The plan, such as it was, was to witness an equinox sunrise from Kingston Russell stone circle. There's just two small problems with that, the actual equinox was yesterday, and I'm apparently a slow driver, because i'm not going to get there in time, I blame the poor state of British motorways, roadworks for mile after mile. Poop!

So I pull over early at the Nine stones, I haven't been here since before the big tree came down, it is not the only difference.
I parked at the farm building fifty yards down the road, walked back to the stones down the not dangerous at all road, and found no way to get to the stones. The stream was too wide to jump easily, the bridge is gone and the gate, there's no way in this way.
Back to the car and I drive a bit further down the road away from the stones, there is some new work going on, a housing estate possibly, I parked by the road. Passed through the fence with the red sign that says something like footpath closed and made my merry way off through the field.
It's about now I should make note that I have once again forgotten my coat, it is windy and cold, I really don't like being cold.
Having crossed the two fields, I arrive at the stones, here among the trees it is at least less windy. The circle is as lovely as I remembered it, with not much deviation from the original I reckon.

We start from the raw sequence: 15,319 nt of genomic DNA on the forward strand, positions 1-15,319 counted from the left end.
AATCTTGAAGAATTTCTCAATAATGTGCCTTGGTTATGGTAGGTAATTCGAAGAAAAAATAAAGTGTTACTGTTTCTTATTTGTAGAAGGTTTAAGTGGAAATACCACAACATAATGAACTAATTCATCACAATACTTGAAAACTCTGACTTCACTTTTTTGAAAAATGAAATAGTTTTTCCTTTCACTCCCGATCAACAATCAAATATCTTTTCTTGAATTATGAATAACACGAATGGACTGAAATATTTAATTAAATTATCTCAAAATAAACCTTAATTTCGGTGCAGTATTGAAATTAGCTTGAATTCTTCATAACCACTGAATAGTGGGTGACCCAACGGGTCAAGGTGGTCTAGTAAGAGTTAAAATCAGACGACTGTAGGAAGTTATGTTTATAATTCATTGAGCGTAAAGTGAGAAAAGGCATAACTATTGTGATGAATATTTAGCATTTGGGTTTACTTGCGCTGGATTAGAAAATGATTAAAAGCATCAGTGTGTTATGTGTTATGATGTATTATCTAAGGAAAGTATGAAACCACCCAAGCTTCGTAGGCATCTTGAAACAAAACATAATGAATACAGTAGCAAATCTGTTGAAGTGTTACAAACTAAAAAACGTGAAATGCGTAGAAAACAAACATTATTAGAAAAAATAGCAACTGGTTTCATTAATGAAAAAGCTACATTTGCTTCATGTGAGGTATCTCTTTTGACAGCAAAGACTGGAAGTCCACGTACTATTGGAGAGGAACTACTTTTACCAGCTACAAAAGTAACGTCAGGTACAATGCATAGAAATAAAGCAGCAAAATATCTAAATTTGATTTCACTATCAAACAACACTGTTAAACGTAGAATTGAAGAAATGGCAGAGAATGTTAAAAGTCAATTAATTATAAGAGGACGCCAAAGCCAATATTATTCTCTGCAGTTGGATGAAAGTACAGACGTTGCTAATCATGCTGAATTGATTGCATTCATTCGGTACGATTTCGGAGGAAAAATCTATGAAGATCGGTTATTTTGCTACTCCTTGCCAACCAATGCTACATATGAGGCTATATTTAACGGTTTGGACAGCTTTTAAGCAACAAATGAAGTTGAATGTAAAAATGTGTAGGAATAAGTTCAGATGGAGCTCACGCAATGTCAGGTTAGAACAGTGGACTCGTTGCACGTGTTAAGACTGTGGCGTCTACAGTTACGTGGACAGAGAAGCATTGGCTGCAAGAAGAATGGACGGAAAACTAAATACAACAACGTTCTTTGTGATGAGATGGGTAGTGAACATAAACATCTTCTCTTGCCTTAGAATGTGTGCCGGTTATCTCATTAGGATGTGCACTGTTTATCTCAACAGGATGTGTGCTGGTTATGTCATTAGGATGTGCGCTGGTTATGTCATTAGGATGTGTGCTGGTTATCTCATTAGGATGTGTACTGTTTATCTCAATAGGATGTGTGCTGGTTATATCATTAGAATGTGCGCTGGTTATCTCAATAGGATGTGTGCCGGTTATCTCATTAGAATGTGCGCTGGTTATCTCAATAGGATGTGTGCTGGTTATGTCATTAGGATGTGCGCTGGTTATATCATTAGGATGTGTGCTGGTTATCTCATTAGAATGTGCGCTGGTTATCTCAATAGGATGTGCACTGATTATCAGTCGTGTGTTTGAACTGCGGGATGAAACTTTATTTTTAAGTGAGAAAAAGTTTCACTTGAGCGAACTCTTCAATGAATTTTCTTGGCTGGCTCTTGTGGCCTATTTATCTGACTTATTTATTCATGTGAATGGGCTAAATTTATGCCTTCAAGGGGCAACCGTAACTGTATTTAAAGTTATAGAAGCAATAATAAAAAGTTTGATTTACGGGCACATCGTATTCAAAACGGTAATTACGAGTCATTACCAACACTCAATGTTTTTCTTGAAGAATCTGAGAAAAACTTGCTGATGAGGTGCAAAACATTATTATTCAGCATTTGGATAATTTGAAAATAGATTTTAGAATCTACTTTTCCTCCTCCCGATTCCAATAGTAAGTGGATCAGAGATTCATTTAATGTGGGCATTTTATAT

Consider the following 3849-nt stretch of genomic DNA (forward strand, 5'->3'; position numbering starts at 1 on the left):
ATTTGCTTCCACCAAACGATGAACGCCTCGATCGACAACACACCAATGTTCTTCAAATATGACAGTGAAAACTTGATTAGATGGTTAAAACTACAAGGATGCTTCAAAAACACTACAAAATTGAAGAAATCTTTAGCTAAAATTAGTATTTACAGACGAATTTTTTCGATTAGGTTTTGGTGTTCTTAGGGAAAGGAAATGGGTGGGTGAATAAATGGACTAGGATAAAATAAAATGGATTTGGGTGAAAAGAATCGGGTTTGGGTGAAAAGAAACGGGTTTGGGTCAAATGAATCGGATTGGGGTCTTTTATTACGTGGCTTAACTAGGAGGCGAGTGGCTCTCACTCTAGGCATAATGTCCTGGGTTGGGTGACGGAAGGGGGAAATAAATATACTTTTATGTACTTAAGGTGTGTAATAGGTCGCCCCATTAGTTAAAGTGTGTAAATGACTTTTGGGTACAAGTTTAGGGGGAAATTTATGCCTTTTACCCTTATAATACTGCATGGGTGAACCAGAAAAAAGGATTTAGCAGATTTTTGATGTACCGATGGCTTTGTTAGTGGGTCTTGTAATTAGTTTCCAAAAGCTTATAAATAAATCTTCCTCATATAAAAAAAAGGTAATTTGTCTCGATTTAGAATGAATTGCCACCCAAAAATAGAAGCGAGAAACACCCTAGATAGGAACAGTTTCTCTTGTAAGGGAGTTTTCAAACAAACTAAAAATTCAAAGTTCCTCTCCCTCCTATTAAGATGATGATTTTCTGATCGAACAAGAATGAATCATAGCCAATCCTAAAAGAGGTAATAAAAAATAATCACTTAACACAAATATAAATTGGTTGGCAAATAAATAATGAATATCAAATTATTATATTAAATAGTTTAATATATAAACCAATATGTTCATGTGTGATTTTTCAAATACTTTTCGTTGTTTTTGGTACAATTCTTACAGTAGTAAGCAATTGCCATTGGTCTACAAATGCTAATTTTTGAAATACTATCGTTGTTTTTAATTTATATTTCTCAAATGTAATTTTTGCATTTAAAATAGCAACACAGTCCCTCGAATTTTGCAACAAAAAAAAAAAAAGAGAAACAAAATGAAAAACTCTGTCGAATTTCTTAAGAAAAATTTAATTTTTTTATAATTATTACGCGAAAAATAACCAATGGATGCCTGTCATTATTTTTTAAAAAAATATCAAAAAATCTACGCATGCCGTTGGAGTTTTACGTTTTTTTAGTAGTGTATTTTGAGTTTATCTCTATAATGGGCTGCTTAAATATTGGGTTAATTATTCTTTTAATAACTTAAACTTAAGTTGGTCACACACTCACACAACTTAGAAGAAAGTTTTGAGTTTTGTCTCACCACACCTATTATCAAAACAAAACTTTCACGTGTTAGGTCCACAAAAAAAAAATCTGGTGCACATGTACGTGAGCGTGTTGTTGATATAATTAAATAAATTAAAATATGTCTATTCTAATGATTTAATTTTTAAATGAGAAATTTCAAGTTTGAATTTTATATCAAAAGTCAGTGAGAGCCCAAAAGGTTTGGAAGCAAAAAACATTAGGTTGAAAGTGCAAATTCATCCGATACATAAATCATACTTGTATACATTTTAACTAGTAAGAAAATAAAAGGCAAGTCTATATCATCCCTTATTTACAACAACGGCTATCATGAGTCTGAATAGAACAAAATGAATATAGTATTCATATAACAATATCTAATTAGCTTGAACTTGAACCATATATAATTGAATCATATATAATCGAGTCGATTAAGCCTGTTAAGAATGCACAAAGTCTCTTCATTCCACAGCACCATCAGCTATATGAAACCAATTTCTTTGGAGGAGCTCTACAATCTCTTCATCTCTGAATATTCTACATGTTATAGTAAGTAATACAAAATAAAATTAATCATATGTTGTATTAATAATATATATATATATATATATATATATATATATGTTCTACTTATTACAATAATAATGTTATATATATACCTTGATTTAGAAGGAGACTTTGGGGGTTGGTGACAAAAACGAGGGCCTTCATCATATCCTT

The two big stones, being entrance stones perhaps, meaning the stone between them is not in it's proper place, are two simply stunning stones, with huge amounts of chocolate rose flint showing, and a small colony of Harlequin ladybirds. Nice.

It's not easy to get the moment of sunrise and all the stones into the picture, first of all you have to be on the other side of the enclosing fence and there is a hill side in the way as well. So, not good for equinox sunrises, or winter ones, the hill would be even more in the way, but summer solstice would be fine, if you can cut down a few trees. I did say I was going somewhere else for the sunrise.

After failing to see a sunrise, staring closely and intently at the tall flinty stones, and walking round in at least a dozen circles, and this and that, it was time to go get my next stoney fix. So off I go to Hell, there is a stone there.
postman Posted by postman
25th March 2020ce